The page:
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A Man For All Seasons.

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Introduction

A Man For All Seasons Robert Bolt deliberately chose a subject that would prove to be difficult for other authors but Bolt managed to get round this and write about it in a very skilful way. The problems that this play may have posed for Bolt would've been how to compress several years of history into a few hours of theatre and the idea that it is highly unlikely that a play which was written in the late twentieth century about a political argument in the fifteenth century, five hundred years earlier, would be appealing to an audience. Bolt wanted the audience to go home thinking and in my opinion they would have. Bolt does this by the wide range of dramatic skills that he used. One of the key themes of the play that Robert Bolt is trying to get across to us is the idea that "No man can serve two masters", this is proven true since both the Common Man and Sir Thomas More are not able to serve two masters. In the play the Spanish Ambassador Chapuys says to the steward (Common Man) "No man can serve two masters" Within the play this statement is proven true for all the characters, especially for the Common Man and Sir Thomas More. The Common Man, shows himself time and again that he truly serves one master and that master is himself; whereas with More attempts to serve two masters. ...read more.

Middle

Rich tries to flatter Norfolk for a job and Norfolk asks Sir Thomas More whether he recommends him but More just pints him out. This shows us that Sir Thomas More is very literal in his meaning of words. More always takes the meaning of words to their extremities and is a very highly educated man. More has humour and sarcasm with self-clarity and a generosity of spirit. More wants his children to be like him so he has given Meg the best possible education so that she has the best possible talent. Henry is a very extravagant and splendid character but is really a big baby. This is shown in the scene where he steers his own ship "The Great Harry". Cromwell earlier explained to the audience "he will wear in every respect a common pilot�s uniform. Except for the material, which will be a cloth of gold." In this part of story Bolt may be referring to the "Cloth of Gold" as the historical meeting to emphasise the friendship theme. Henry only cares about himself and uses his power to his advantage. He gets what he wants and doesn�t understand much else about politics. He leaves everything up to his advisors and Thomas More. The only thing that Henry put his time and effort into was his music and this is shown in the pay and we also know it to be historically correct. However in the play when we do have his music it was on one of his "passing" visits and we don�t see it we only hear it. ...read more.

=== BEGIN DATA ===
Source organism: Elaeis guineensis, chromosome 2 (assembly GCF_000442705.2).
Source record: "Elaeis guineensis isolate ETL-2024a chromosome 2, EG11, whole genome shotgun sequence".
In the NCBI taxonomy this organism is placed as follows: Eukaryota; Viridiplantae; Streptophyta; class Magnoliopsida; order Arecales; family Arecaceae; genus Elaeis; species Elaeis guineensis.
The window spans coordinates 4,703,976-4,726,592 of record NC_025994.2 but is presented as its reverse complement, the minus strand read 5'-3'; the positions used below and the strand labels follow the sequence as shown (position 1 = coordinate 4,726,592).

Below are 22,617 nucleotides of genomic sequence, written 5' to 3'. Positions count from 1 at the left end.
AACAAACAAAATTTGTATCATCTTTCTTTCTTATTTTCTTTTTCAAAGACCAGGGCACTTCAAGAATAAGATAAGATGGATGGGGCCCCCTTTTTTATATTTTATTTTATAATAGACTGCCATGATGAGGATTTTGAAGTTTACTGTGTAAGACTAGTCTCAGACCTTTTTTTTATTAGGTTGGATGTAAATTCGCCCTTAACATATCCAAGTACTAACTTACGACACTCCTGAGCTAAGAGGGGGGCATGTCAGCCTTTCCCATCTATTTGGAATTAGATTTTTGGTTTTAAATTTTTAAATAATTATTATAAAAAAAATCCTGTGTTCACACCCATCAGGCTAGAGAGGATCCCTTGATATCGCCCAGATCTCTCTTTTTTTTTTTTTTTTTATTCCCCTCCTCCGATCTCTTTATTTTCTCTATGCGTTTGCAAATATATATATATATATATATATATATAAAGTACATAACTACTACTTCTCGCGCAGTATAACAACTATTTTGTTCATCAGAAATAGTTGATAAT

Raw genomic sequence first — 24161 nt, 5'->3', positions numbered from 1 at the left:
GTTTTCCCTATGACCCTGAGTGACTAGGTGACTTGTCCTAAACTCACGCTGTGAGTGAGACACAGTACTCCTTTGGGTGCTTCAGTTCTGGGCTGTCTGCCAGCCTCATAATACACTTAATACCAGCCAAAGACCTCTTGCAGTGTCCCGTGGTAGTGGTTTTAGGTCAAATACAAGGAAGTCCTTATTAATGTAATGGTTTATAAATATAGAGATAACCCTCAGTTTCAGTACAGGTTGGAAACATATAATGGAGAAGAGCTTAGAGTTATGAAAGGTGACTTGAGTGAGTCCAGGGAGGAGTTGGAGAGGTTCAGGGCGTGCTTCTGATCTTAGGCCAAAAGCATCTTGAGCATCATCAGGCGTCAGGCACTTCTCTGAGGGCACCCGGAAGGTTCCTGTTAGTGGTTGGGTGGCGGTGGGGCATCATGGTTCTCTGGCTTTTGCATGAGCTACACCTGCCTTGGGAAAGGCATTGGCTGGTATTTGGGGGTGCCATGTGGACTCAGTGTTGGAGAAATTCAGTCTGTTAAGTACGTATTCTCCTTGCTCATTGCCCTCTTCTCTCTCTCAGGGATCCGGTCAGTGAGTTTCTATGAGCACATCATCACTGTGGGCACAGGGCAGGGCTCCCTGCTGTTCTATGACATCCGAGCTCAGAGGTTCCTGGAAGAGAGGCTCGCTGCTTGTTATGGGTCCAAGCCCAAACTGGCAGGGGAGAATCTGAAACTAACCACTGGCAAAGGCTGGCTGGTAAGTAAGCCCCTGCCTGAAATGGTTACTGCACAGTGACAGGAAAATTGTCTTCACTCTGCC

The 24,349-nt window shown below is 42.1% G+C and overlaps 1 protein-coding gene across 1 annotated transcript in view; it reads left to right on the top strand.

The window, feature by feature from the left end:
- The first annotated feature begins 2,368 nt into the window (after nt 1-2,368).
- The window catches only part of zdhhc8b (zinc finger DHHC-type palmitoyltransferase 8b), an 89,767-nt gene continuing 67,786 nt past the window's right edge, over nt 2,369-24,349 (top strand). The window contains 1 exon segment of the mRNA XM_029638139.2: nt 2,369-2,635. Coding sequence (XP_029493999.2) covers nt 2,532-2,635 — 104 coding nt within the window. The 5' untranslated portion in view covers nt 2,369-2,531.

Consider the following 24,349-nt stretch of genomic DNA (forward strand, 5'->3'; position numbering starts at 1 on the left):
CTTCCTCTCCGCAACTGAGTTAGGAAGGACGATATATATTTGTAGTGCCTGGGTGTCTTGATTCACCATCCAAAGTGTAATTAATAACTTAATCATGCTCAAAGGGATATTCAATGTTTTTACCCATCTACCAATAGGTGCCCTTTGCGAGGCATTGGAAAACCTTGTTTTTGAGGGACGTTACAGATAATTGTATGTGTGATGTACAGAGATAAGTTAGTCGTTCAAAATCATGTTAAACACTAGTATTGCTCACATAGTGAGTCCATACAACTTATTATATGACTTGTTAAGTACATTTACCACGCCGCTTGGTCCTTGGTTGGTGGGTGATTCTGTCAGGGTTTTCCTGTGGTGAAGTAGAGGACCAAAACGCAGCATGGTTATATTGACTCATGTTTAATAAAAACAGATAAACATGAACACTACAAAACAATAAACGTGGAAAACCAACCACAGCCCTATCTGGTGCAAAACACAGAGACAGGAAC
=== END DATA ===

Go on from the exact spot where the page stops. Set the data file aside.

Conclusion

This is what More said. I think this shows that More is different than the people against him. In More�s last words he said to Margaret " in matters of conscience the loyal subject is more likely to be loyal to his conscience than to any other thing". In my opinion More is a saint because he never let go of his beliefs in the law and his faith. Bolt wrote A Man for All Seasons probably without realising its relevance to modern day teenagers since teenagers need a real example of moral responsibility. We do need our heroes, saints, exemplars who live out a theory on principle. Teenagers respect risky behaviour and he tried to play it out safely. Alas Silence was not his protection. More was eminently courageous too. Bolt's play is an enduring modern classic A Man for All Seasons dramatises the conflict between King Henry VIII and Sir Thomas More. It depicts the confrontation between church and state, theology and politics, absolute power and individual freedom. Throughout the play Sir Thomas More's eloquence and endurance, his purity, saintliness and tenacity in the face of ever-growing threats to his beliefs and family, earn him status as one of modern drama's greatest tragic heroes. The play was first staged in 1960 at the Globe Theatre in London and was voted New York's Best Foreign Play in 1962. In 1966 it was made into an Academy Award-winning film by Fred Zinneman starring Paul Scofield. "A Man for All Seasons is a stark play, sparse in its narrative, sinewy in its writing, which confirms Mr Bolt as a genuine and solid playwright, a force in our awakening theatre." (Daily Mail) ...read more.

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